You might think this is the best of all worlds. After all, it’s not new and therefore doesn’t have a new car price ticket, but it looks, feels and smells exactly the same as a brand new car because to all intents and purposes, it is. There’s only one problem here, and that’s the lack of dealer profit margin to be negotiated away to secure a sale.
While demo cars get their wholesale cost to the dealership reduced through manufacturer bonuses and tax write-downs by the dealership accountant to reduce their price and make them attractive to buyers, a pre-reg has cost the dealer the same money as a brand new model. If the dealership doesn’t operate a write-down policy on a pre-reg, which effectively comes out of the dealer’s own pocket, you don’t have any more room for negotiation on the price than you have with the same vehicle brand new.
Difference between demo and CPO cars
CPO cars – Certified Pre-Owned cars to give them their full name – are probably the next step down the used car ladder from demos. Main dealers often run a CPO program with the manufacturer, and this is where used vehicles below a certain age and mileage are put through a CPO inspection and have to meet sometimes rigorous standards laid out by the manufacturer.
A CPO vehicle might have to have at least a certain amount of tread on its tires, and will also come with a more comprehensive warranty than a non-CPO used vehicle. These can be a good buy, but they’re more expensive than non-CPO models and they’re older and have more miles on the odometer than a demo.
Why do dealers sell demo cars so soon?
You might be wondering why a dealer sells a demo at three months old instead of keeping them as demos for another few months at least, especially if they’re not doing a lot of miles. The simple fact is they have no choice. Violating the franchise agreement by not sticking to demo standards is a serious infringement, and could theoretically lead to a fine by the manufacturer or even loss of the franchise itself.
I have worked for a main dealer where we kept the service loaners going for almost two years, and we didn’t put any demonstrators on for the same period. The employees who needed company cars had to run used cars off the lot, but this was an exceptional situation as it was during the global financial crisis and the group was in danger of going out of business. If a dealership is running really old demos it’s not out of order to think that all may not be well with the business.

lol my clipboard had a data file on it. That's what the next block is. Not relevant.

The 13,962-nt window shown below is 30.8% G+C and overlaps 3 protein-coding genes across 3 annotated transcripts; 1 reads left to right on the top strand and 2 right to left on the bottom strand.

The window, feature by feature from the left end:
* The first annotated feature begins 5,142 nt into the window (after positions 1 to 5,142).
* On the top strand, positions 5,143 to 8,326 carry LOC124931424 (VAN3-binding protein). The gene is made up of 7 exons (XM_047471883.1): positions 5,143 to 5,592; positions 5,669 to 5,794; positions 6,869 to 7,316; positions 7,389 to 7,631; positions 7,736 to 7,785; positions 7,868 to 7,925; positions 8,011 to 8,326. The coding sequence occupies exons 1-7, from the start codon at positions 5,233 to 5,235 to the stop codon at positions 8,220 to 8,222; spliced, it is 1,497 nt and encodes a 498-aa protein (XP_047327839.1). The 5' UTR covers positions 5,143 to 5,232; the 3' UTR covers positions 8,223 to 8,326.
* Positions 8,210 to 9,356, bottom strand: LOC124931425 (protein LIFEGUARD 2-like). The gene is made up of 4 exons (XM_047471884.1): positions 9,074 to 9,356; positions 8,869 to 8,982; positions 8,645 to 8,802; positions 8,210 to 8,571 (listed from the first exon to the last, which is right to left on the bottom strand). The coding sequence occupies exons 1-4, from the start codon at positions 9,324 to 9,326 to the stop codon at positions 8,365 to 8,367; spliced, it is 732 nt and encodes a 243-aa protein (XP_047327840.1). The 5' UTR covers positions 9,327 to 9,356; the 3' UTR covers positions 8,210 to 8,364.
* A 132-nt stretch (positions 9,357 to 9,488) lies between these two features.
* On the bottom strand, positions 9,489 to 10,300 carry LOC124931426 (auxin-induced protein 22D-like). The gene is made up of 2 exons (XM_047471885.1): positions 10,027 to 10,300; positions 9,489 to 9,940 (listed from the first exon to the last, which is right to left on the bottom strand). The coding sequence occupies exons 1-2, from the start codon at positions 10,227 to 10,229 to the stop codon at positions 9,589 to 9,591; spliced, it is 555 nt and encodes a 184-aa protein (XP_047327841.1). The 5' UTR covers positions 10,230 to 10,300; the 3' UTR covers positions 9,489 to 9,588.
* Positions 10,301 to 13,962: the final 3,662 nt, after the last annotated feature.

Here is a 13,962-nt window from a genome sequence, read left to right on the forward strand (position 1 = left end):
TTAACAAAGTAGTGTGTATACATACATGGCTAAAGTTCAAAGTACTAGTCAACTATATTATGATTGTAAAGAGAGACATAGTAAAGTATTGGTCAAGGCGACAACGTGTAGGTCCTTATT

How much room is there for negotiation on the price of a demo?
This is a tough one because it can vary so much. You as the customer have no way of knowing how much margin a dealership has in a demonstrator. They may have got nothing more than the de-fleet bonus from the manufacturer, but they may also have had further registration bonuses when they registered the car.
The best thing to do is forget about how much headroom the dealer might have to play with and concentrate on what you think the car is worth. Compare it to a brand new model and used models a bit older with more miles, and a fair price should be somewhere in the middle.
One thing you should keep in mind is that one of the rules of life doesn’t necessarily apply here, and that’s the rule that is something looks too good to be true it probably is. If you see a stunning deal on a demo there will be a reason for it, but if it’s that good and you’re in a position to buy, don’t let it get away. Apart from buying a brand new car that’s on offer, a demo at a great price is as good as it gets.
Should you buy a demo?
I’m not the world’s biggest fan of buying used, although I much preferred selling used than new because there was a lot more money to be made selling them. If you want to buy used and cut down on the amount of depreciation you’re going to be saddled with, but you don’t want to take many risks with what might possibly have been someone else’s problem, buying a demo car is a slam dunk. An older, higher miles example with a lower price might be tempting, but it’s not going to offer the peace of mind of a demo.
Is a demo better value than a pre-reg? In most cases, I’d say yes because the dealer will probably have more room to maneuver on the price of a demo, but don’t tell them I told you.
Before you get carried away
I’d better point out that you’re not likely to find dealerships with a raft of ex-demo luxury cars in the same way you’ll find mass-market dealerships with a load of demos. Although prestige dealerships do have demos, they don’t allocate $100k models to sales staff and service managers. If you want a great deal on a demo Charger, Escape or Regal you’ll have plenty of choices. If you’re looking for a demo Aston Martin at a knockdown price, you might be looking for a while.